210px-Pierre_Charles_L'Enfant source

 

“Nothing is easier than to denounce the evildoer; nothing is more difficult than to understand him”*…

 

Adolf Eichmann at his 1961 trial

Can one do evil without being evil? This was the puzzling question that the philosopher Hannah Arendt grappled with when she reported for The New Yorker in 1961 on the war crimes trial of Adolph Eichmann, the Nazi operative responsible for organising the transportation of millions of Jews and others to various concentration camps in support of the Nazi’s Final Solution.

Arendt found Eichmann an ordinary, rather bland, bureaucrat, who in her words, was ‘neither perverted nor sadistic’, but ‘terrifyingly normal’. He acted without any motive other than to diligently advance his career in the Nazi bureaucracy. Eichmann was not an amoral monster, she concluded in her study of the case, Eichmann in Jerusalem: A Report on the Banality of Evil(1963). Instead, he performed evil deeds without evil intentions, a fact connected to his ‘thoughtlessness’, a disengagement from the reality of his evil acts. Eichmann ‘never realised what he was doing’ due to an ‘inability… to think from the standpoint of somebody else’. Lacking this particular cognitive ability, he ‘commit crimes under circumstances that made it well-nigh impossible for him to know or to feel that he [was] doing wrong’.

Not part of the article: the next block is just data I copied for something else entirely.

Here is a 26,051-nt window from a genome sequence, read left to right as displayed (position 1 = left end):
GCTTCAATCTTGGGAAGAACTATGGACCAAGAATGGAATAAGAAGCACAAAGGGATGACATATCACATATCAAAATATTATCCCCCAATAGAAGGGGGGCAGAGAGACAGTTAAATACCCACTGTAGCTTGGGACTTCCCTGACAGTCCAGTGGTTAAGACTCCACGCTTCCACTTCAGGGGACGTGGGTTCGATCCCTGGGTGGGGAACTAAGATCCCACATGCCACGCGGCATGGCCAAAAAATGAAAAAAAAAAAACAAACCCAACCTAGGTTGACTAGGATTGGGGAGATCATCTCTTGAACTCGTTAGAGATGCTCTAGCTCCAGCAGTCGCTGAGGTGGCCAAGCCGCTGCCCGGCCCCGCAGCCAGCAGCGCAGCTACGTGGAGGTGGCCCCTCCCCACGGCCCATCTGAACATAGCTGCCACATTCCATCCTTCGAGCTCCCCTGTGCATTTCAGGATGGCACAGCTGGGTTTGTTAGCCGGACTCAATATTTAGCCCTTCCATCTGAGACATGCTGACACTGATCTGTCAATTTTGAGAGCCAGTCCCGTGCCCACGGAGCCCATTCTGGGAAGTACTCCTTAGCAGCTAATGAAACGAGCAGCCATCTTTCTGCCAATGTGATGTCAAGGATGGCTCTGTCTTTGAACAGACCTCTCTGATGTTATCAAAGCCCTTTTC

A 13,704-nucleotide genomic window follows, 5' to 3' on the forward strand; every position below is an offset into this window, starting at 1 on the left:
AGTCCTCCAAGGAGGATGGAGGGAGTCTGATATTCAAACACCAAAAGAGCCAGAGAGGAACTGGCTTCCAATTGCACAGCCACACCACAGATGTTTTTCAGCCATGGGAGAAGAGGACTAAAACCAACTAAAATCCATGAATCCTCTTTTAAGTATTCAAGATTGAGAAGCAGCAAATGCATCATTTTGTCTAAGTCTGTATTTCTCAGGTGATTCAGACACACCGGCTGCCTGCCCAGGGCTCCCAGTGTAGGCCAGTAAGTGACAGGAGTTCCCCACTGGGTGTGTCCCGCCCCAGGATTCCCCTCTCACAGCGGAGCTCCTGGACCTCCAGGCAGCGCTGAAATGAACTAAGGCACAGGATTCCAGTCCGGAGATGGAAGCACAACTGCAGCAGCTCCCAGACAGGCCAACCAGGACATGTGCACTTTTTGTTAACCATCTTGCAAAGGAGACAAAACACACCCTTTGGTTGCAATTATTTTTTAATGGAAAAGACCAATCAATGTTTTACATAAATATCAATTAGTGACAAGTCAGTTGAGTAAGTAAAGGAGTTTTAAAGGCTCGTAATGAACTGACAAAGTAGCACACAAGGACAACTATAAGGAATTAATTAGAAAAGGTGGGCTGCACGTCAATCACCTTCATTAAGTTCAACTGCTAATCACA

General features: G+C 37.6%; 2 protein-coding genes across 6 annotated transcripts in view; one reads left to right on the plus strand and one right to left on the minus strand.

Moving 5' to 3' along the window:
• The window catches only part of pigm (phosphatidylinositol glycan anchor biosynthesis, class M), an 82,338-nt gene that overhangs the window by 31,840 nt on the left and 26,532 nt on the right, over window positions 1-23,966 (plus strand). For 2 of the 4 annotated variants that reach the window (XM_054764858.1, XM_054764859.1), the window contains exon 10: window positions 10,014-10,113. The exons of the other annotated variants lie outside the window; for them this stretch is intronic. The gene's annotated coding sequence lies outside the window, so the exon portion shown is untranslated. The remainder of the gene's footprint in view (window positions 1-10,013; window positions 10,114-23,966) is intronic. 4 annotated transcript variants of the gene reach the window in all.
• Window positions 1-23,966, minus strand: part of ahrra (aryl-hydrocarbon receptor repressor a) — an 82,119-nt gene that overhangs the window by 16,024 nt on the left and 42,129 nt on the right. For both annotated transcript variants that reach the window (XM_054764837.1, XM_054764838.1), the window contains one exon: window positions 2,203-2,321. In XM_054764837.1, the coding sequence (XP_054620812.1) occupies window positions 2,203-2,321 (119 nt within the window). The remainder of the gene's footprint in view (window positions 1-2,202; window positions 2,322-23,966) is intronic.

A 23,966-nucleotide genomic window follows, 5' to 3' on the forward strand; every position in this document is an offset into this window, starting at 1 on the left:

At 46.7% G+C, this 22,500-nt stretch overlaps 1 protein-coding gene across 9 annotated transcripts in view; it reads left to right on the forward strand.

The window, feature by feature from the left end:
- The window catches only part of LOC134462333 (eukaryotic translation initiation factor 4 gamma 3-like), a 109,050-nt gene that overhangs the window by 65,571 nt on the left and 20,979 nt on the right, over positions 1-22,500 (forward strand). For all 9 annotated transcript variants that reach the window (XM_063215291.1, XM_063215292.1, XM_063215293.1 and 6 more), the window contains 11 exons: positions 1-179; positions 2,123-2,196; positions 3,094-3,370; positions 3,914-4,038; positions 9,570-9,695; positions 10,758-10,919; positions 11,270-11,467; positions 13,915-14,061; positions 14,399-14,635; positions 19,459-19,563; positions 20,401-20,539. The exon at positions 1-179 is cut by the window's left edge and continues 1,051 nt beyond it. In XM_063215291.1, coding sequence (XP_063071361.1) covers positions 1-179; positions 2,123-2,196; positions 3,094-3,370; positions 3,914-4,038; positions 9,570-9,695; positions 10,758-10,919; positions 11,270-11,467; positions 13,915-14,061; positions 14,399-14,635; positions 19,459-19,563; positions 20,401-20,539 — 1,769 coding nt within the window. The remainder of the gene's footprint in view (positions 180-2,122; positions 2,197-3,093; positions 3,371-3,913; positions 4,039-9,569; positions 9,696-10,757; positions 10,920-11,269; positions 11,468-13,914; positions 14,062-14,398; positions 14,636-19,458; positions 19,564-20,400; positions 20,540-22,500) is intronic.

Arendt dubbed these collective characteristics of Eichmann ‘the banality of evil’…